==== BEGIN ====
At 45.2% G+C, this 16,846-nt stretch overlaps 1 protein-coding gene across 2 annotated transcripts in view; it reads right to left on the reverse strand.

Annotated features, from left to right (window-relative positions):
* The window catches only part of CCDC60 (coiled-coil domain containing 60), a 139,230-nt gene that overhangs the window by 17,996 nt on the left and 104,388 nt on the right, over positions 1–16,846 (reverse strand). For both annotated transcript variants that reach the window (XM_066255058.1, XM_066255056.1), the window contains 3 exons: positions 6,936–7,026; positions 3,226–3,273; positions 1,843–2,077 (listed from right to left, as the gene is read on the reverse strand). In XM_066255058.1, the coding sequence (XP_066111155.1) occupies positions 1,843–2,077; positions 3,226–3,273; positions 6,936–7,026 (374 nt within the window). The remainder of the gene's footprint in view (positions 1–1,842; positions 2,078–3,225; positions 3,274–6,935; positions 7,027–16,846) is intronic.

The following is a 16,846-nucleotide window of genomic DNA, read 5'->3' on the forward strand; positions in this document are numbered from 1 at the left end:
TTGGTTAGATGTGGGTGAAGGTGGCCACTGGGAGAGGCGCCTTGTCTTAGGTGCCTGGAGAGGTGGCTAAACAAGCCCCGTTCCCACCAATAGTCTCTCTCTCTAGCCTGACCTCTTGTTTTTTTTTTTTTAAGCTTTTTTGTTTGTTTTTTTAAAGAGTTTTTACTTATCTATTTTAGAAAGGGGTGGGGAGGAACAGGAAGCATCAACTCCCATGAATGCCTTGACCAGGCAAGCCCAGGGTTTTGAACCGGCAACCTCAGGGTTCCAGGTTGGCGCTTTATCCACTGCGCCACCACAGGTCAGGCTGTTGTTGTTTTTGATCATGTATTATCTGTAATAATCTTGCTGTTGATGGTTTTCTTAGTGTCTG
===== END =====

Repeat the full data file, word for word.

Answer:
At 45.2% G+C, this 16,846-nt stretch overlaps 1 protein-coding gene across 2 annotated transcripts in view; it reads right to left on the reverse strand.

Annotated features, from left to right (window-relative positions):
* The window catches only part of CCDC60 (coiled-coil domain containing 60), a 139,230-nt gene that overhangs the window by 17,996 nt on the left and 104,388 nt on the right, over positions 1–16,846 (reverse strand). For both annotated transcript variants that reach the window (XM_066255058.1, XM_066255056.1), the window contains 3 exons: positions 6,936–7,026; positions 3,226–3,273; positions 1,843–2,077 (listed from right to left, as the gene is read on the reverse strand). In XM_066255058.1, the coding sequence (XP_066111155.1) occupies positions 1,843–2,077; positions 3,226–3,273; positions 6,936–7,026 (374 nt within the window). The remainder of the gene's footprint in view (positions 1–1,842; positions 2,078–3,225; positions 3,274–6,935; positions 7,027–16,846) is intronic.

The following is a 16,846-nucleotide window of genomic DNA, read 5'->3' on the forward strand; positions in this document are numbered from 1 at the left end:
TTGGTTAGATGTGGGTGAAGGTGGCCACTGGGAGAGGCGCCTTGTCTTAGGTGCCTGGAGAGGTGGCTAAACAAGCCCCGTTCCCACCAATAGTCTCTCTCTCTAGCCTGACCTCTTGTTTTTTTTTTTTTAAGCTTTTTTGTTTGTTTTTTTAAAGAGTTTTTACTTATCTATTTTAGAAAGGGGTGGGGAGGAACAGGAAGCATCAACTCCCATGAATGCCTTGACCAGGCAAGCCCAGGGTTTTGAACCGGCAACCTCAGGGTTCCAGGTTGGCGCTTTATCCACTGCGCCACCACAGGTCAGGCTGTTGTTGTTTTTGATCATGTATTATCTGTAATAATCTTGCTGTTGATGGTTTTCTTAGTGTCTG